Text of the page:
Beyond Behaviour - Defining Punishment

Module one : Lesson three

Countless adults are experiencing daily struggles and regret around their use of punishment and shaming. For parents and educators reliant on yelling, threats or even bribes to shape behavior and cooperation this module will take you through why so many of us are drawn to punishment and what we can do instead to begin making calm, mindful decisions during behavior challenges.


Navigating early childhood behavior can be very difficult. And more often than not, we can be drawn to using punishment or we can feel reliant on using threats or bribes and rewards in order to shape behavior. What I want to do is I want to explore why it is so common to be drawn to using punishment and some of the things that we can start doing instead once we see beyond the child's behavior and understand their needs in the moment.

More often than not, when we're experiencing those difficult behaviors, we're going to have an emotional response to it, usually because it makes us very uncomfortable. And as soon as we're uncomfortable, our brain gets into that defensive state where it starts to look for problems and small things start to amplify and become bigger until, ultimately, they may feel insurmountable by the time our brain is done. Unfortunately, that does make navigating behavioral challenges much harder. As soon as the brain experiences something that it believes to be a risk or it believes may cause harm or discomfort, then it's going to start responding to it. It's going to start reacting to it. This goes back to understanding your emotional brain and knowing that stressors on the brain send us into that flipped lid state.

When your child is engaging in difficult behaviors, 8 times out of 10, we are going to go into that midbrain state as well. That means that we're going to be looking for problems. We're going to be focusing on the bad rather than considering, why is my child engaging in this behavior, and what support do they need? What we might do instead is, how can I feel better as quickly as possible? And unfortunately, the answer to that question is by taking control.

As soon as we start to control the environment or manipulate the people around us, then we start to feel empowered. This is why we're so drawn to coercion and coaxing other people to listen to us because things simply become easier. As soon as we are able to control somebody else's behavior, we start to feel comfortable again. We start to feel safe again, and we can relax. This leads to a self-reinforcement of, "I've accomplished something. Clearly I've done the right thing because I feel comfortable again." However, it doesn't consider the child's need in the moment. This is just one of many reasons that we are so drawn to punishment and why punishment is not actually as effective as we think it is.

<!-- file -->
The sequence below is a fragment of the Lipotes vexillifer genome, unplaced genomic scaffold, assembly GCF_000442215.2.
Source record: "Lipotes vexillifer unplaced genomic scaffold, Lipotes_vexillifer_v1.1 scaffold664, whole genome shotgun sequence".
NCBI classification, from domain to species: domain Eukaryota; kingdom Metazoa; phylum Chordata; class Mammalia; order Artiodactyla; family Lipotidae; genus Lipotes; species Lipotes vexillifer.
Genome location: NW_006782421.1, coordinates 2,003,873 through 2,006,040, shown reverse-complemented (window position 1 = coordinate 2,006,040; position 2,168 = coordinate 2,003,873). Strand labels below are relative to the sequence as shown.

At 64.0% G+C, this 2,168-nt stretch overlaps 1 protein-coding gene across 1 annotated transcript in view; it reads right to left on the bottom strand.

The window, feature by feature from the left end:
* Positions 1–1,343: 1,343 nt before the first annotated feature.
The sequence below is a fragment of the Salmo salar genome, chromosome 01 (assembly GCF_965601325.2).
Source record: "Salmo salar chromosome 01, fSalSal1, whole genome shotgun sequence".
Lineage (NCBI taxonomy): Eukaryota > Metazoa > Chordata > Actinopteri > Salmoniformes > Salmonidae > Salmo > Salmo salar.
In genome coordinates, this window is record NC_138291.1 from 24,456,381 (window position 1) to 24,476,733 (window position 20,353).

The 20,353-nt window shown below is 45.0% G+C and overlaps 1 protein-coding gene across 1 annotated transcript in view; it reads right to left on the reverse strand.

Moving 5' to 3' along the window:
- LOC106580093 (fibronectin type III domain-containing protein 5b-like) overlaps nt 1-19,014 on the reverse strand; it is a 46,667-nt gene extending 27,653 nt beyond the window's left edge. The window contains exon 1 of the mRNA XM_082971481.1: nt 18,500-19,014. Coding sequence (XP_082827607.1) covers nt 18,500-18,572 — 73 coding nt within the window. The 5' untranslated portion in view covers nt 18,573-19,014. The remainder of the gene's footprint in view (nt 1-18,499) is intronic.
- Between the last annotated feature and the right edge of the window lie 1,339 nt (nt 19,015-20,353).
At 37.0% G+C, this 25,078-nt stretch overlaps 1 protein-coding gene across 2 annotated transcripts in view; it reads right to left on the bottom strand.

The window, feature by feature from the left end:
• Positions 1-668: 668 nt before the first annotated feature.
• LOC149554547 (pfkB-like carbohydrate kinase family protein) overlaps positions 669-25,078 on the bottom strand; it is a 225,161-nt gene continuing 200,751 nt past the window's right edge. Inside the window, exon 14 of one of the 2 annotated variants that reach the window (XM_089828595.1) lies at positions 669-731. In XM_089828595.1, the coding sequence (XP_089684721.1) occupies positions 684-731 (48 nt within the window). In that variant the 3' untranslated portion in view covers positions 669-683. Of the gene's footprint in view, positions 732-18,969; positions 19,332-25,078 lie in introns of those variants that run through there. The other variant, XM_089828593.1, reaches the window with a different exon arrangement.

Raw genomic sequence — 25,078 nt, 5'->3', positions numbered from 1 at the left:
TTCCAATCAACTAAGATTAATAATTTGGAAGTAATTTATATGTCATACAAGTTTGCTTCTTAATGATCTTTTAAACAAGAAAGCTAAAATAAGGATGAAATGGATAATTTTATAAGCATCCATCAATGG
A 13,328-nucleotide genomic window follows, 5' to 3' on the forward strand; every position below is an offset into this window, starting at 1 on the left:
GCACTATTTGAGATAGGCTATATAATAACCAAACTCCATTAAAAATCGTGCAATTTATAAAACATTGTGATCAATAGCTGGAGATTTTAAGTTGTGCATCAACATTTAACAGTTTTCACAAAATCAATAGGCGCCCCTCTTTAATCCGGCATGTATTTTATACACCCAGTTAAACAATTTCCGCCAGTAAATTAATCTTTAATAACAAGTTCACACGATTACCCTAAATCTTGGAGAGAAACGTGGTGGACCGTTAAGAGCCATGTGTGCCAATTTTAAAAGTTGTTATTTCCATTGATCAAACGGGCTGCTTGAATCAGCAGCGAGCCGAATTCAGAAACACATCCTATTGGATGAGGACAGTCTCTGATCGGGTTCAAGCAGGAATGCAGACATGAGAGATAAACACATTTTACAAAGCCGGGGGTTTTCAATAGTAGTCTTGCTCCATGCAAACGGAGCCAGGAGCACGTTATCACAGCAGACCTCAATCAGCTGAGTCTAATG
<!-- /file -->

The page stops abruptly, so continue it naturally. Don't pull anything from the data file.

Now, sometimes we'll put a child in timeout or we will threaten to remove the iPad for a week or something. It's true that children will start to regulate immediately. We'll see a consequence. We'll see a result to that decision almost right away. Children might straighten up, and the behavior starts to go away, and it feels like, "All right. I have successfully shaped my child's behavior." But here's the thing, is just because children learn to suppress specific behaviors, it doesn't mean that they have been given this skillset in order to cope next time the challenge arises. That means that what they are learning is how to manipulate the environment the same as what we are doing, right? So it's almost like a shortcut into getting the behavior that we want to see.

We want children to listen the first time. We want children to be able to get along without fighting with each other. We want them to be able to make better decisions. But if we're relying on punishments, rewards, and threats in order to create and shape all of those things that we want to see, then chances are good that we're missing out on a very important opportunity to teach children the skills in order to be successful. This is so important to be able to separate ourselves from our own feelings of discomfort in order to see what children need in the moment. And chances are good that punishment is not going to be the answer.

You may get a temporary fix, but we're here for the long term. We're here about the long game. We want to be raising resilient, compassionate, cooperative kids that are able to cope when challenges arise, whether we're in the room with them or not. We want to know that they can make beautiful decisions calmly and mindfully on their own independently. That requires us to really consider the responses that we are using. Again, this is why emotional coaching is such an important resource for you to introduce with your family. Hopefully that gives you a clearer picture of why we may be drawn to punishment and ultimately why it's not the solution to those challenges.


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